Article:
The sleep score, James explains, takes into account the duration, consistency, quality of sleep, heart variance, and resting heart rate. He credits his stellar scores to effective asynchronous communication and well-structured operations in his business.
Lloyd says that sleep isn’t off-topic, but rather integral to productivity. He cites a NASA expert who found that a 10% increase in sleep could boost productivity by more than 10%, because a well-rested individual can process information faster and make decisions more efficiently. Therefore, having a sleep-friendly work routine enhances overall output.
James used to schedule client calls that coincided with his early mornings, which disrupted his natural sleep cycle. The problem was worse when he spent two months in the Philippines, with the timezone difference getting him up as early as four in the morning.
The experience led James to fully embrace async, letting him deliver high-level services without compromising on sleep or routine.
James suggests businesses that can’t run efficiently with much asynchronous communication are probably “too highly strung.” He believes async com reduces stress and burnout among team members, preventing a chaotic work environment.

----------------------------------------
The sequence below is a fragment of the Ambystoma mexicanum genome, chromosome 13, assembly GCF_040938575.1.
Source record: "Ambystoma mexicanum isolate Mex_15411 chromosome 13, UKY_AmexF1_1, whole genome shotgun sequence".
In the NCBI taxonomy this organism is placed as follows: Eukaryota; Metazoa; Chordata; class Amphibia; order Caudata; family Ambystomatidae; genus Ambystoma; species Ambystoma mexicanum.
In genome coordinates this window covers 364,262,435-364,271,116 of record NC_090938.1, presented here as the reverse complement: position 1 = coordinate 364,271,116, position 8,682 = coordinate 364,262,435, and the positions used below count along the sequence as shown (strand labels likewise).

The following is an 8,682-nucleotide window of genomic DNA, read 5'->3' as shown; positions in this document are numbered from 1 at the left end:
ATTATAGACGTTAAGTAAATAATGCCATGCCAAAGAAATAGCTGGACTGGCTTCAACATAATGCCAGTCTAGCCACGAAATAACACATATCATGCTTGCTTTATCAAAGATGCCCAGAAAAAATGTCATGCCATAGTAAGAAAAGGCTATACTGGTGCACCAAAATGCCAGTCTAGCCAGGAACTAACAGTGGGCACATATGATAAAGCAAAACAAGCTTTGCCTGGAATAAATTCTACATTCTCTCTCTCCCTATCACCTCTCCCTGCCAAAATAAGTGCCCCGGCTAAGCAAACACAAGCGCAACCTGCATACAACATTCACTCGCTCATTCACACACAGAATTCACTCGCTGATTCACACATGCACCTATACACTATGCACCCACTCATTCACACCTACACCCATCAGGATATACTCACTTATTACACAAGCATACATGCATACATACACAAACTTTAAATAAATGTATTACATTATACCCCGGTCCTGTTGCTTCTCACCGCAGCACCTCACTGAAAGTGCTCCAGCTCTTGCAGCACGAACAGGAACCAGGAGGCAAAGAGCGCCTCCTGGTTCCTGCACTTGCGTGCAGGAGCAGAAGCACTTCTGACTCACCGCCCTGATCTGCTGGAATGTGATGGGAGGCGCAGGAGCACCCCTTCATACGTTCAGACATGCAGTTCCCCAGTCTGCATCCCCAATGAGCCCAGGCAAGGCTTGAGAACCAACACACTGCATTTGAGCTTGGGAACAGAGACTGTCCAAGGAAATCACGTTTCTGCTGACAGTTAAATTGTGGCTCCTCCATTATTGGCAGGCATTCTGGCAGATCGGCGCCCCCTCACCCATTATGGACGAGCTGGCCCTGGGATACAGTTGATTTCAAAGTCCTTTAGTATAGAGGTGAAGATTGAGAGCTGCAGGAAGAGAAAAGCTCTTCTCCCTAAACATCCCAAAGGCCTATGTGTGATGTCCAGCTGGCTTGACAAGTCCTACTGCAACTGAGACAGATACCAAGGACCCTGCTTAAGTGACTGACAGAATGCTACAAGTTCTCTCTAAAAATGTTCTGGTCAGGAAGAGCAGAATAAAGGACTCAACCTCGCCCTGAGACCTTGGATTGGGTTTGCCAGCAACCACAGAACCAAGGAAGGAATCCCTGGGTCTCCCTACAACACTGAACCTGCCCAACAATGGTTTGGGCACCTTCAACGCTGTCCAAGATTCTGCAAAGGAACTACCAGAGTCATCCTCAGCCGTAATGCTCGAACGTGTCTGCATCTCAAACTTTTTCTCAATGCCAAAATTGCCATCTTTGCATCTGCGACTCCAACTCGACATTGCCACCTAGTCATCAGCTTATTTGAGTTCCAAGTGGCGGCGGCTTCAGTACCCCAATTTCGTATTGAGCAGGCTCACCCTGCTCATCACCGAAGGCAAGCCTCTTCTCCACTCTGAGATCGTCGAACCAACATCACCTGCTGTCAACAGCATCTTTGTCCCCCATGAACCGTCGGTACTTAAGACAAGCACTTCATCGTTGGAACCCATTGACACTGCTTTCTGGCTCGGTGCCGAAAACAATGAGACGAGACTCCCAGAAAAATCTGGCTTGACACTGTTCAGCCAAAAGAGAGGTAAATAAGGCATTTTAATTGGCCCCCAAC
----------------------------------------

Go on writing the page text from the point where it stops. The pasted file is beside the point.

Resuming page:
Where sync has its place
Now while asynchronous communication is beneficial, says Lloyd, it’s important to maintain a balance with synchronous interactions. He believes running a business entirely on async isn’t feasible.
Lloyd suggests that having a few key rhythms that are synchronous, such as one-on-one meetings with team members, is crucial for maintaining relationships and understanding their goals.
James concurs with Lloyd, sharing his practice of meeting his team in person at least three times a year.
Lloyd also recommends having unstructured meetings occasionally, where you can have open conversations with team members. Both he and James have found these kinds of meetings to yield valuable outputs.
Tough conversations, Lloyd says, such as performance feedback, should be done in person. And in emergencies or when there’s a significant blocker, it’s necessary to have a live meeting until the issue is resolved.
Also, regular business rhythms such as weekly team meetings and monthly town halls need synchronous communication to ensure everyone is aligned and understands what’s happening in the business.
James appreciates this perspective on asynchronous and synchronous communication, recognizing the value in a balance of both.
If you need help optimizing your operations and achieving your business visions, you’ll find Lloyd at VirtualDOO.com. His services include a thorough audit to assess the state of a business’s people and systems.